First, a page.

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Hooded Pitohui - BirdForum Opus

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Photo by Mehd Halaouate
Taja, Papua, August 2006

Alternative names: Black-headed Pitohui; Lesser Pitohui; Lesser Wood-shrike

Pitohui dichrous


22 - 23cm, 8.6-9 inches. 67–76 g


  • Black head, chin, throat and upper breast
  • Rufous-chestnut uperparts
  • Black tail and upperwing
  • Bright rufous-chestnut rest of underparts
  • Reddish-brown eye
  • Dark brown to black bill
  • Legs black
  • Sexes similar.


Similar species

Similar to some subspecies of Northern Variable Pitohui and Southern Variable Pitohui but note bright rufous plumage.


Endemic to New Guinea. Also on Yapen Island.
Locally fairly common.


Clements accepts two subspecies[1]:

  • P. d. dichrous
  • Mountains of n New Guinea and Yapen I.
  • P. d. monticola
  • Mountains of central New Guinea

However other authorities[2],[3],[4] treat this species as monotypic.


Forests and secondary growth, forest edges, sometimes low trees on beaches and mangroves Found at 350 - 1700m, locally up to 2000m and at sea level


Resident species


Feeds mainly on fruit but takes also some insects and grass seeds.
Chicks fed with invertebrates and berries.


Breeding recorded from October to February. The nest is a cup made of curly vine tendrils, suspended from slender branches around 2m above the ground. Lays 1 - 2 creamy or rose eggs, speckled light and dark brown to black, with background light grey patches.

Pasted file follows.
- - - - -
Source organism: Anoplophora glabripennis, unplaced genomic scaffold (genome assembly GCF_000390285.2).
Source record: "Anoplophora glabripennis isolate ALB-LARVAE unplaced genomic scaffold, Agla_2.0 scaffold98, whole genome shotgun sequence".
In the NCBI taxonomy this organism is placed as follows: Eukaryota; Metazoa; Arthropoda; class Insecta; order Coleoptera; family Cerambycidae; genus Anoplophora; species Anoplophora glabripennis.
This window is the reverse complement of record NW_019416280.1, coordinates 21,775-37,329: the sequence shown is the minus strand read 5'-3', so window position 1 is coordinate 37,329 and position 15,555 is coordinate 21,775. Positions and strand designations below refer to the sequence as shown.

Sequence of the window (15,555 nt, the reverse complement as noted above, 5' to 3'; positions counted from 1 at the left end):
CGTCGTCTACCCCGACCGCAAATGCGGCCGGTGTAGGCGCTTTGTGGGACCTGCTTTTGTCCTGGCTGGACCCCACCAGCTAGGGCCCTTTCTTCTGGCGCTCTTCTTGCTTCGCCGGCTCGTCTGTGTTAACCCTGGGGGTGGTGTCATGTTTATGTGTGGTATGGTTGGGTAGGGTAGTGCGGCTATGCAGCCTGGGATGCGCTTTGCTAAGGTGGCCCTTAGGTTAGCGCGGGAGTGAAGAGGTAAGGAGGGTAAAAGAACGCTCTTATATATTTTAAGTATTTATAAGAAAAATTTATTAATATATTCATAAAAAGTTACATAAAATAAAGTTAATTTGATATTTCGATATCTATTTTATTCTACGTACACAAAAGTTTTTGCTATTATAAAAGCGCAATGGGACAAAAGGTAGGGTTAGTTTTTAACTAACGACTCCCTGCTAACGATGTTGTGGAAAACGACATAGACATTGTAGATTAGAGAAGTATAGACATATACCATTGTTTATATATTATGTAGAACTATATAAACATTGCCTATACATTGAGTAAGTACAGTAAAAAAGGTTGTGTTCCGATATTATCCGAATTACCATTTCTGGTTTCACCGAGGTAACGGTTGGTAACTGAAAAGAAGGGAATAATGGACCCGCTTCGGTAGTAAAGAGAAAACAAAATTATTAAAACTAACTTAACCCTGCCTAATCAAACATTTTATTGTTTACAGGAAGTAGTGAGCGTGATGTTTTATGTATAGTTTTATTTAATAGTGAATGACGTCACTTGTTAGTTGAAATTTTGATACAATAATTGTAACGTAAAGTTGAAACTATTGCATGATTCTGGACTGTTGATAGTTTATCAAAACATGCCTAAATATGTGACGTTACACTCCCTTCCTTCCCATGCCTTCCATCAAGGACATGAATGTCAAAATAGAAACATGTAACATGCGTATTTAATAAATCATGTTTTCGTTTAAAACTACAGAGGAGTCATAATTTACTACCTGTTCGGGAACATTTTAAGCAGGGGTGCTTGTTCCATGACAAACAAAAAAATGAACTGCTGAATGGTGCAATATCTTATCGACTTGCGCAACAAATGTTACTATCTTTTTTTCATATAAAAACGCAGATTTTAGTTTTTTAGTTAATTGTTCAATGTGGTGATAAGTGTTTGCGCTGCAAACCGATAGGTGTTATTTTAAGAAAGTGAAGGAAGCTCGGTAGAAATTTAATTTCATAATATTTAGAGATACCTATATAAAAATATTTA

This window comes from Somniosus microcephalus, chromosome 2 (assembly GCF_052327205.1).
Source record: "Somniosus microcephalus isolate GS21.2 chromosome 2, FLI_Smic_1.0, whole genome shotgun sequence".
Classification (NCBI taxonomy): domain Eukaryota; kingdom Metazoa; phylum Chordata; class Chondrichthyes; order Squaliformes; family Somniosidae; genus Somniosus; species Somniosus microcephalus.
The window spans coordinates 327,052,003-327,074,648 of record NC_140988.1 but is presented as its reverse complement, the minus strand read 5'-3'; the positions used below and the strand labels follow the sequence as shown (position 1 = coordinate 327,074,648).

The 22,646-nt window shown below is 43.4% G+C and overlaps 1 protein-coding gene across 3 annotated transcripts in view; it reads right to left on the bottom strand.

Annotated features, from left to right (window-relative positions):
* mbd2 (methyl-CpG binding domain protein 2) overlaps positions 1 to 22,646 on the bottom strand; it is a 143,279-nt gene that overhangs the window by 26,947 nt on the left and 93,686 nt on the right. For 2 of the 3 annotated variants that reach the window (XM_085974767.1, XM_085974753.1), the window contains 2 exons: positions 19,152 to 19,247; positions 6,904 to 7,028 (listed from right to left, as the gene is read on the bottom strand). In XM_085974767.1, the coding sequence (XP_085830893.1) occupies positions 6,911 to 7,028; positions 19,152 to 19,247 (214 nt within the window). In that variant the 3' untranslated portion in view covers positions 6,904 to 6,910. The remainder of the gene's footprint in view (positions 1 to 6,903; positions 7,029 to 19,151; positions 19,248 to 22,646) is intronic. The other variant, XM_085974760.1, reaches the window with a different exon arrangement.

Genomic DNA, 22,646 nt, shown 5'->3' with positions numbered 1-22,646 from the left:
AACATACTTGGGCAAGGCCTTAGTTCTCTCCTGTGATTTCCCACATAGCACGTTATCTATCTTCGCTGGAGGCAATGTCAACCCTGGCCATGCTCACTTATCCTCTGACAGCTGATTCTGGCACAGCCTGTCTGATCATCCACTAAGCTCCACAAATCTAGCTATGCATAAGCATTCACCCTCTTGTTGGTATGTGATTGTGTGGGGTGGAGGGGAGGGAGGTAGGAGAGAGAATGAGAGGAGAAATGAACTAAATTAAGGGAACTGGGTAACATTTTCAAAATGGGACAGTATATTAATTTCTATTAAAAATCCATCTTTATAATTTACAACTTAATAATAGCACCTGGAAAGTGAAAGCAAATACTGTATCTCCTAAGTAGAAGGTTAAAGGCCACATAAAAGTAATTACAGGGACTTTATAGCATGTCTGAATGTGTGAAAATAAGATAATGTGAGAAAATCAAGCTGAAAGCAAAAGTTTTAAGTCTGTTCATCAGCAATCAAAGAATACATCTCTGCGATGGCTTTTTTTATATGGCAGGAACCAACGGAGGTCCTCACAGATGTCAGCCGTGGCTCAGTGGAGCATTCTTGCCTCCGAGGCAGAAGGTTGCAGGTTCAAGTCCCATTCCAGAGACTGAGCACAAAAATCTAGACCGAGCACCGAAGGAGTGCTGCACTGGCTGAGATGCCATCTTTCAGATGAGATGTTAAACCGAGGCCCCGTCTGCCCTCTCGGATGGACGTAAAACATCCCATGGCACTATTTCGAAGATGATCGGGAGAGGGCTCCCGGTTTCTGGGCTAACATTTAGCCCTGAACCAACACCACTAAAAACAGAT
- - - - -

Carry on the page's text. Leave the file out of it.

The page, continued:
Upwards of three adults are known to feed chicks at one nest, with four or five defending the nest.


Song is irregular. A series of combinations of 3–7 harmonic whistles, with up- and downslurs of varying length interspersed with reluctant spaces. Normally starting with 2 notes of thesame pitch followed by upslur. Other sounds include “tuk tuk w’oh tuw’uow”, two noisy whistles, “woiy, woiy”, two downslurred whistles, “tiuw tow”; three ascending whistles getting louder, “hui-whui-whooee” and six fast, identical upslurs.


The skin and feathers contain powerful neurotoxic alkaloids of the batrachotoxin group (also secreted by the Colombian poison dart frogs, genus Phyllobates). It is believed that these serve the birds as a chemical defence, either against ectoparasites or against visually guided predators such as snakes, raptors or humans. (Dumbacher, et al., 1992) The birds probably do not produce batrachotoxin themselves. It is most likely that the toxins come from the Choresine genus of beetles, part of the bird's diet. (Dumbacher, et al., 2004)


  1. Clements, J. F., T. S. Schulenberg, M. J. Iliff, S. M. Billerman, T. A. Fredericks, B. L. Sullivan, and C. L. Wood. 2019. The eBird/Clements Checklist of Birds of the World: v2019. Downloaded from http://www.birds.cornell.edu/clementschecklist/download/
  2. Del Hoyo, J, A Elliott, and D Christie, eds. 2007. Handbook of the Birds of the World. Volume 12: Picathartes to Tits and Chickadees. Barcelona: Lynx Edicions. ISBN 978-8496553422
  3. Gill F, D Donsker & P Rasmussen (Eds). 2021. IOC World Bird List (v11.1). doi : 10.14344/IOC.ML.11.1. http://www.worldbirdnames.org/#Dickinson, EC, ed. 2014. The Howard and Moore Complete Checklist of the Birds of the World. 4th ed. Princeton: Princeton Univ. Press. ISBN 978-0956861122
  4. Handbook of the Birds of the World Alive (retrieved August 2015)

Recommended Citation

External Links